RCM is a financial procedure used by healthcare organizations in conjunction with medical billing software to track individual patient treatment episodes. This process begins when a patient registers with the institution, schedules an appointment and continues until the patient has paid off their entire amount.

It bridges the gap between the administrative and clinical parts of the healthcare industry by linking administrative data. It includes patient’s name, insurance provider, and other personal information, with clinical data, such as treatment and health information.

All administrative and clinical actions that contribute to the capture, management, and collection of patient care revenue constitute the “revenue cycle.” The entire patient account life cycle is covered, beginning with appointment scheduling and concluding with payment acceptance.

revenue cycle management in medical billing

Process of Revenue Cycle Management in Medical Billing

The process of RCM in medical billing comprises the following components.

Patient Registration: This stage initiates the RCM operation. It entails obtaining the necessary information from patients. It may include their home address, email address, telephone number, date of birth, and insurance information. The patient also goes through the stage of prior authorization. The process encompasses determining that the service, procedure, or medication is covered by insurance.

Charge Capturing: All pertinent patient information is obtained to alert them of the service costs.

Coding: Numerous codes are used in the medical billing industry to indicate various medical treatments and illnesses. When it’s time to pay out, doctors and hospitals provide insurance companies with reference codes.

Claim Submission: The claim is forwarded to the insurance company once the charges have been converted into codes. Each medical code has its fees and repercussions.

Communication: If your health insurance provider can process your medical claim, you will receive payment as soon as possible. However, if your insurance company discovers errors in your claim, they may send it back to you for correction.

Denial Management: The RCM professionals resolve the issue in case of claim rejection. Denial management ensures that the claim is free of coding errors and is timely submitted.

Billing: Patients must frequently pay for a portion of their medical care out of pocket. After the patient’s insurer has paid, this sum is calculated.

Mounting Revenue: Now that the payment procedure has been completed, it is time to investigate all RCM operations. It determines how well and how long this procedure works and what could be done to improve it. Adjusting these coding and revenue cycle management areas will boost your income and payment receipt more rapidly.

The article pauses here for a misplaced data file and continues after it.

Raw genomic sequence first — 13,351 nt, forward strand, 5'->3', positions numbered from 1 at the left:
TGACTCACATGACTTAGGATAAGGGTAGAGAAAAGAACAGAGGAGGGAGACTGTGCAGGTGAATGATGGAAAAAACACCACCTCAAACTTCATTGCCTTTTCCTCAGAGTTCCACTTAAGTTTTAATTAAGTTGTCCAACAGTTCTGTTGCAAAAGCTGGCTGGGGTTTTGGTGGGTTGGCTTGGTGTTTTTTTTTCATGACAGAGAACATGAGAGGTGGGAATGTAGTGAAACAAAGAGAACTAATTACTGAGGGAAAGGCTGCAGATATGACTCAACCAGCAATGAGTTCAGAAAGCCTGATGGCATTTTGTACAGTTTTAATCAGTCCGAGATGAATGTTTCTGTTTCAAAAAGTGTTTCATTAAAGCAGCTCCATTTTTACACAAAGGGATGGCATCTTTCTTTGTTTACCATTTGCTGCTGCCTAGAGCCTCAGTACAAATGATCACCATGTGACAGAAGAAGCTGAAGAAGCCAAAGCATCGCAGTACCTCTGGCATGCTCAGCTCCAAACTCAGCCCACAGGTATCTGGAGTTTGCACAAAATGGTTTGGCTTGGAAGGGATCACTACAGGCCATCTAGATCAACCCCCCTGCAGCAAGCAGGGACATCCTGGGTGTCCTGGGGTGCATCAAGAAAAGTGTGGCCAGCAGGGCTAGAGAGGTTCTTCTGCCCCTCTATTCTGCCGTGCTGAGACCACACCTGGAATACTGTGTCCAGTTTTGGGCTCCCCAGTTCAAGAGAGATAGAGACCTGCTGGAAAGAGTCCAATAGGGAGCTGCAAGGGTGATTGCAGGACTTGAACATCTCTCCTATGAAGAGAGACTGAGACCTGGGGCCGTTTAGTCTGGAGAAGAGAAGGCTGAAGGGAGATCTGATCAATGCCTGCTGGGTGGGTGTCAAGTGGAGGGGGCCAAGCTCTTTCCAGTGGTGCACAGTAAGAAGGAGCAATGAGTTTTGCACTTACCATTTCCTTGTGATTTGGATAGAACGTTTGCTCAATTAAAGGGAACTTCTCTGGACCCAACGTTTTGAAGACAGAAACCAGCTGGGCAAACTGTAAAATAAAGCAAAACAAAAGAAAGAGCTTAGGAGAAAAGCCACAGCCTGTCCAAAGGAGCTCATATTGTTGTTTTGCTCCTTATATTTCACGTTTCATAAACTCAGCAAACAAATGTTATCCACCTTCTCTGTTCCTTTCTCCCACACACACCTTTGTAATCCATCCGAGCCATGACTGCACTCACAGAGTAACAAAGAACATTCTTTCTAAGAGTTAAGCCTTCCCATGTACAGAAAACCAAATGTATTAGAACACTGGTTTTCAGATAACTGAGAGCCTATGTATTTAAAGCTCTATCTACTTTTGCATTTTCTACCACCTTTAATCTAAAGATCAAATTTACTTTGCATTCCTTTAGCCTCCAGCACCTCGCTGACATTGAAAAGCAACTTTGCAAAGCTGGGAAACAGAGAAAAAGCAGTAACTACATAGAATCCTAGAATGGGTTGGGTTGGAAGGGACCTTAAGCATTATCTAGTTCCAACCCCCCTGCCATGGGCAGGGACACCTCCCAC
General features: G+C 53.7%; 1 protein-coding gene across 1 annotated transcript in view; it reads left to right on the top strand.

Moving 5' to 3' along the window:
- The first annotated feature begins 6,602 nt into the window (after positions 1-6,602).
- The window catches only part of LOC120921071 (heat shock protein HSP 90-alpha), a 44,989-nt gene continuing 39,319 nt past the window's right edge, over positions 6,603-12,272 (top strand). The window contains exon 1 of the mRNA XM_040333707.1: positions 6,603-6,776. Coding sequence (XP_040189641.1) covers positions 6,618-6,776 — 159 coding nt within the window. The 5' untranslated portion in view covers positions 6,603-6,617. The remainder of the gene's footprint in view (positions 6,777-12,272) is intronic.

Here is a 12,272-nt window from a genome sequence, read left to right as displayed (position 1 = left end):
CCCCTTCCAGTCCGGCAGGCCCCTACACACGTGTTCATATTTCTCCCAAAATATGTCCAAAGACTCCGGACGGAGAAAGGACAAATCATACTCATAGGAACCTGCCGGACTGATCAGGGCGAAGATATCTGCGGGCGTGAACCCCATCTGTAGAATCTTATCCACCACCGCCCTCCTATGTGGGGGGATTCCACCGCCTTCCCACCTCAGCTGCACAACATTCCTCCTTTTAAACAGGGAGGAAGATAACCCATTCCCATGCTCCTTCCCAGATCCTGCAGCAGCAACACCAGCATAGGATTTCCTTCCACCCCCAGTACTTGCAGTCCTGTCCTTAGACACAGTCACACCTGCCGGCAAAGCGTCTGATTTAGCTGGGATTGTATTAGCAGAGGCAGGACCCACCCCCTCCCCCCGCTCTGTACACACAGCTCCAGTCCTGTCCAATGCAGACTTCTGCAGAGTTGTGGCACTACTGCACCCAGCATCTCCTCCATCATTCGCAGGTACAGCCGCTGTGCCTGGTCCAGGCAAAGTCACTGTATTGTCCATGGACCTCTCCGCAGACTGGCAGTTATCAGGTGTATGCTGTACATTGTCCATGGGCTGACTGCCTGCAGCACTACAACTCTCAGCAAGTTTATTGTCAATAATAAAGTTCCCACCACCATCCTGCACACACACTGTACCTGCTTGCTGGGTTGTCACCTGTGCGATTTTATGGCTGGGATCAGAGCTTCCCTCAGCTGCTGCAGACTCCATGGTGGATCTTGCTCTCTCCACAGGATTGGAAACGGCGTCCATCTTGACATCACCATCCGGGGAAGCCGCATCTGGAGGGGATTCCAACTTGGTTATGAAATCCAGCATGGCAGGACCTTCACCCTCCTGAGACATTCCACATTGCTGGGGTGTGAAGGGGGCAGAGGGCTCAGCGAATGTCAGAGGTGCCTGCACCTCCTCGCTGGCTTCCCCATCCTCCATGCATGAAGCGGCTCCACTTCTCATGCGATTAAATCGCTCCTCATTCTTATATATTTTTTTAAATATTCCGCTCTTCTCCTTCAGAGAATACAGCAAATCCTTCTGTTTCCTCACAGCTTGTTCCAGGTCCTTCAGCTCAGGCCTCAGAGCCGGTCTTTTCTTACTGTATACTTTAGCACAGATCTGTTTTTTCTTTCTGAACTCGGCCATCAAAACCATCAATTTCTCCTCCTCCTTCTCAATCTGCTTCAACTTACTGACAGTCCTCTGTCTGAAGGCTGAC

Process of Medical Coding

Following are the stages that comprise medical coding:

  • Utilize VPN connections to access patient medical records and evade the secure network.
  • Coders in the medical industry verify the accuracy of papers before grouping them for processing.
  • Both coding rules and client preferences are considered when assigning all code requirements.
  • Coding is performed according to NCCI and LCD standards.
  • The quality is examined to verify that it is satisfactory.

Outsourcing Coding and Revenue Cycle Management

Due to the significance of expanding and enhancing healthcare, revenue cycle management is gaining importance within the sector. As a result of the efforts of organizations specializing in RCM, the Healthcare RCM industry has been gradually expanding.

Numerous small and medium-sized doctor’s offices in the United States struggle with billing and payment. RCM is becoming increasingly difficult due to the complexity of establishing an independent medical practice.

As government rules, payer standards, reformed coding, and performance measures evolve rapidly, billing departments of physician practices may experience confusion. RCM Teams struggle to survive, putting at risk a practice’s financial flow and medical income.

If your practice needs assistance, it may be prudent to outsource your RCM to third-party experts like Precision Hub. Outsourcing your coding and revenue cycle management can avoid 90% of claim denials. It will also help you earn significantly more money and resolve several concerns. Your healthcare organization requires efficient revenue cycle management to earn money more quickly and prepare for the future. An efficient RCM streamlines the revenue cycle and ensures that payments are processed with minimal impact on the organization’s ability to care for patients.